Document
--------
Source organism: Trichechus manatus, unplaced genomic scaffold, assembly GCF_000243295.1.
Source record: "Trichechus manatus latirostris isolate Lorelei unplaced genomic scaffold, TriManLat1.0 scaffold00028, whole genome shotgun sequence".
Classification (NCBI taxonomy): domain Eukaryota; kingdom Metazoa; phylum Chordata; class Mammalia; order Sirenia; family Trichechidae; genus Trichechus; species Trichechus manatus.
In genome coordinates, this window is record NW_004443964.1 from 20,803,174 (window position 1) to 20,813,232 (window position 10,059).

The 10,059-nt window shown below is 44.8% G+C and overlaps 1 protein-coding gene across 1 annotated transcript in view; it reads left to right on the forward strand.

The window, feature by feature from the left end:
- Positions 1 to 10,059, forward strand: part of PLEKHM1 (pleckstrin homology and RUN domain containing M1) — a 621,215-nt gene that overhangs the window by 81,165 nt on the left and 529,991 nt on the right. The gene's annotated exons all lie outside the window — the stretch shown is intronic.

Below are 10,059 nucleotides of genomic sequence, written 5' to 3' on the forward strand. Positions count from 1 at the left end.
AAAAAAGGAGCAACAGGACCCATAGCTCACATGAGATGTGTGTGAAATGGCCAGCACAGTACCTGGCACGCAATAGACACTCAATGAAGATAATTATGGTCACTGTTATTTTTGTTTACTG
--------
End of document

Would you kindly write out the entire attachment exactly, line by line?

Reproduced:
Source organism: Trichechus manatus, unplaced genomic scaffold, assembly GCF_000243295.1.
Source record: "Trichechus manatus latirostris isolate Lorelei unplaced genomic scaffold, TriManLat1.0 scaffold00028, whole genome shotgun sequence".
Classification (NCBI taxonomy): domain Eukaryota; kingdom Metazoa; phylum Chordata; class Mammalia; order Sirenia; family Trichechidae; genus Trichechus; species Trichechus manatus.
In genome coordinates, this window is record NW_004443964.1 from 20,803,174 (window position 1) to 20,813,232 (window position 10,059).

The 10,059-nt window shown below is 44.8% G+C and overlaps 1 protein-coding gene across 1 annotated transcript in view; it reads left to right on the forward strand.

The window, feature by feature from the left end:
- Positions 1 to 10,059, forward strand: part of PLEKHM1 (pleckstrin homology and RUN domain containing M1) — a 621,215-nt gene that overhangs the window by 81,165 nt on the left and 529,991 nt on the right. The gene's annotated exons all lie outside the window — the stretch shown is intronic.

Below are 10,059 nucleotides of genomic sequence, written 5' to 3' on the forward strand. Positions count from 1 at the left end.
AAAAAAGGAGCAACAGGACCCATAGCTCACATGAGATGTGTGTGAAATGGCCAGCACAGTACCTGGCACGCAATAGACACTCAATGAAGATAATTATGGTCACTGTTATTTTTGTTTACTG